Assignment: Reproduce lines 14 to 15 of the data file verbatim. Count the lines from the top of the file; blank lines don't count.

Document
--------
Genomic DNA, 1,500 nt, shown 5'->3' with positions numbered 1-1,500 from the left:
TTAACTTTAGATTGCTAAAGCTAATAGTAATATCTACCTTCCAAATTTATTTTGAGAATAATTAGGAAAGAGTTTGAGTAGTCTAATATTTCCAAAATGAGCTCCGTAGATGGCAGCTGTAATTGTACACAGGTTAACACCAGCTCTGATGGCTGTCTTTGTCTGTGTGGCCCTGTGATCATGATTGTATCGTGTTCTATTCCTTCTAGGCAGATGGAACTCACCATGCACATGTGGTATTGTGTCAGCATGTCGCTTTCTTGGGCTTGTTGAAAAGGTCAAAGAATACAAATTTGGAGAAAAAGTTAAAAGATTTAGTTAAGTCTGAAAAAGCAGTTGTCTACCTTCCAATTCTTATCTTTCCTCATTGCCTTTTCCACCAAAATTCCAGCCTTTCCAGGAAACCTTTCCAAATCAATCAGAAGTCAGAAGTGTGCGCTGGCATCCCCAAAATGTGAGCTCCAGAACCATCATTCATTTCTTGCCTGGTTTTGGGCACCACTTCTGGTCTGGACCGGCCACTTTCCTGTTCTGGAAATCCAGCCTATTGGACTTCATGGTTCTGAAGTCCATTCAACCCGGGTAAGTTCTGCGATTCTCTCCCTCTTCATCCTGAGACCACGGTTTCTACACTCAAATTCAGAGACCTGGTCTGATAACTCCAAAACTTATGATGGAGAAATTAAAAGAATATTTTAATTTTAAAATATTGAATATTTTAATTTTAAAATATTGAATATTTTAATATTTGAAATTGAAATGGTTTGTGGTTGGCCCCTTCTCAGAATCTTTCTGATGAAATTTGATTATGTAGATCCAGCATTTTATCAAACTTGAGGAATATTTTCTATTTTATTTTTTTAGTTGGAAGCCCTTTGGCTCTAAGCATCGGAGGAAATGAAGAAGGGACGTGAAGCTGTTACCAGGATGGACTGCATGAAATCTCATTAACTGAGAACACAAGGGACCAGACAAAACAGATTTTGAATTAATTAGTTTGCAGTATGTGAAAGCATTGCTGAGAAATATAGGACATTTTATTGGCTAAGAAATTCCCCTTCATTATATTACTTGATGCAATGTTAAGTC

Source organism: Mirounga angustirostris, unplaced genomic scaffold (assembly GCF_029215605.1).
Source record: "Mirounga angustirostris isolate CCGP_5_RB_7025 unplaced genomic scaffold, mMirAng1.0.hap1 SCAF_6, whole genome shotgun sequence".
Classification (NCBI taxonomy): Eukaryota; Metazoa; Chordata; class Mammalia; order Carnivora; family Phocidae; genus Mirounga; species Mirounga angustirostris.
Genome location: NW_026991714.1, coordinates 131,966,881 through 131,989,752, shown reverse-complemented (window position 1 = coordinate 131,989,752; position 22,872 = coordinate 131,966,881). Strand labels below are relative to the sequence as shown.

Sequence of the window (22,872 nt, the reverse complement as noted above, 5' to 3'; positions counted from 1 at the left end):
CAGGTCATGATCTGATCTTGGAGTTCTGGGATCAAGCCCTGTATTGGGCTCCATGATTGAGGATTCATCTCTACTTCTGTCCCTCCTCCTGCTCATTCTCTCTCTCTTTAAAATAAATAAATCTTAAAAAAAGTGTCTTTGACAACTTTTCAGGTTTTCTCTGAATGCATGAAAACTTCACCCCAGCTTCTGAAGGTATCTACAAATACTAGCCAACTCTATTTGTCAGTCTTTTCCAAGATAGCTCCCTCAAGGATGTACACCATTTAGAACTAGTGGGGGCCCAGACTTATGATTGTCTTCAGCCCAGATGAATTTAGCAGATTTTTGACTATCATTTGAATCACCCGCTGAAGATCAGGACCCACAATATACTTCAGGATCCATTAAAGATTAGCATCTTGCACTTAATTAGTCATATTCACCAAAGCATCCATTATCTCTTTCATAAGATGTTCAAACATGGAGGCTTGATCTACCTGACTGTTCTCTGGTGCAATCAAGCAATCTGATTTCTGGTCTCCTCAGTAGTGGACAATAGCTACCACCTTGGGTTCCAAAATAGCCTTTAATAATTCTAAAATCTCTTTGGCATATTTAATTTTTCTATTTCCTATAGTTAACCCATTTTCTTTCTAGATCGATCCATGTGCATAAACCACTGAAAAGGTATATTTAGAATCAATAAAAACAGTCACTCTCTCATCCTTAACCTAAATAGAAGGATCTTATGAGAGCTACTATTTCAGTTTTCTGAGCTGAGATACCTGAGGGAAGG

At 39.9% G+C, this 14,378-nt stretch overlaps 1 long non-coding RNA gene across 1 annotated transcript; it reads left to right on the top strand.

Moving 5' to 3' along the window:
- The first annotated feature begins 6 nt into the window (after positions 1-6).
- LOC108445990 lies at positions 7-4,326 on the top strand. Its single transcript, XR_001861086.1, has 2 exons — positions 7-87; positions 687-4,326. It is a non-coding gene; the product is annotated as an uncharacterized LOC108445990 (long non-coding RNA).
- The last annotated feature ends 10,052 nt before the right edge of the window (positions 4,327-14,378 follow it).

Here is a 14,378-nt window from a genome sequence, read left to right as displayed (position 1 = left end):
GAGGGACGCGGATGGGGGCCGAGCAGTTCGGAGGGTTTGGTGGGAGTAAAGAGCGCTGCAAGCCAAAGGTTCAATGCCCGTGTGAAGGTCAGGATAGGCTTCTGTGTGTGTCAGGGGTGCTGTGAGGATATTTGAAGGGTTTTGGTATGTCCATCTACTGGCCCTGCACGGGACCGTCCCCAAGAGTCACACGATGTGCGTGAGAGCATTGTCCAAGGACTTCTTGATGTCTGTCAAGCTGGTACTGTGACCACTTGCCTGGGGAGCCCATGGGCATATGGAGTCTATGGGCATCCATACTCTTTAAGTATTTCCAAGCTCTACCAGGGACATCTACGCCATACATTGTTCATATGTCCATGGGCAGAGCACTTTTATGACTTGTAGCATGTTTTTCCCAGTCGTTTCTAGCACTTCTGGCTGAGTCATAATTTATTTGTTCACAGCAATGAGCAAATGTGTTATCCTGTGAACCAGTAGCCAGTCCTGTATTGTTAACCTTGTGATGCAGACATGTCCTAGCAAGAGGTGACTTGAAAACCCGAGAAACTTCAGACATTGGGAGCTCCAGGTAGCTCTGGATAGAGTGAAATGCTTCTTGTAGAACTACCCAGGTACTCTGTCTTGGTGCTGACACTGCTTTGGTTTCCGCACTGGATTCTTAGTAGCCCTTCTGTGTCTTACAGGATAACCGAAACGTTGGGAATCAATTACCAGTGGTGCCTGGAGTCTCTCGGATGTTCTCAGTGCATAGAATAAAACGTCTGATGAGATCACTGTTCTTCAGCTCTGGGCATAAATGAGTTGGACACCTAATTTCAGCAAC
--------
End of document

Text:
Here is a 14,378-nt window from a genome sequence, read left to right as displayed (position 1 = left end):
GAGGGACGCGGATGGGGGCCGAGCAGTTCGGAGGGTTTGGTGGGAGTAAAGAGCGCTGCAAGCCAAAGGTTCAATGCCCGTGTGAAGGTCAGGATAGGCTTCTGTGTGTGTCAGGGGTGCTGTGAGGATATTTGAAGGGTTTTGGTATGTCCATCTACTGGCCCTGCACGGGACCGTCCCCAAGAGTCACACGATGTGCGTGAGAGCATTGTCCAAGGACTTCTTGATGTCTGTCAAGCTGGTACTGTGACCACTTGCCTGGGGAGCCCATGGGCATATGGAGTCTATGGGCATCCATACTCTTTAAGTATTTCCAAGCTCTACCAGGGACATCTACGCCATACATTGTTCATATGTCCATGGGCAGAGCACTTTTATGACTTGTAGCATGTTTTTCCCAGTCGTTTCTAGCACTTCTGGCTGAGTCATAATTTATTTGTTCACAGCAATGAGCAAATGTGTTATCCTGTGAACCAGTAGCCAGTCCTGTATTGTTAACCTTGTGATGCAGACATGTCCTAGCAAGAGGTGACTTGAAAACCCGAGAAACTTCAGACATTGGGAGCTCCAGGTAGCTCTGGATAGAGTGAAATGCTTCTTGTAGAACTACCCAGGTACTCTGTCTTGGTGCTGACACTGCTTTGGTTTCCGCACTGGATTCTTAGTAGCCCTTCTGTGTCTTACAGGATAACCGAAACGTTGGGAATCAATTACCAGTGGTGCCTGGAGTCTCTCGGATGTTCTCAGTGCATAGAATAAAACGTCTGATGAGATCACTGTTCTTCAGCTCTGGGCATAAATGAGTTGGACACCTAATTTCAGCAAC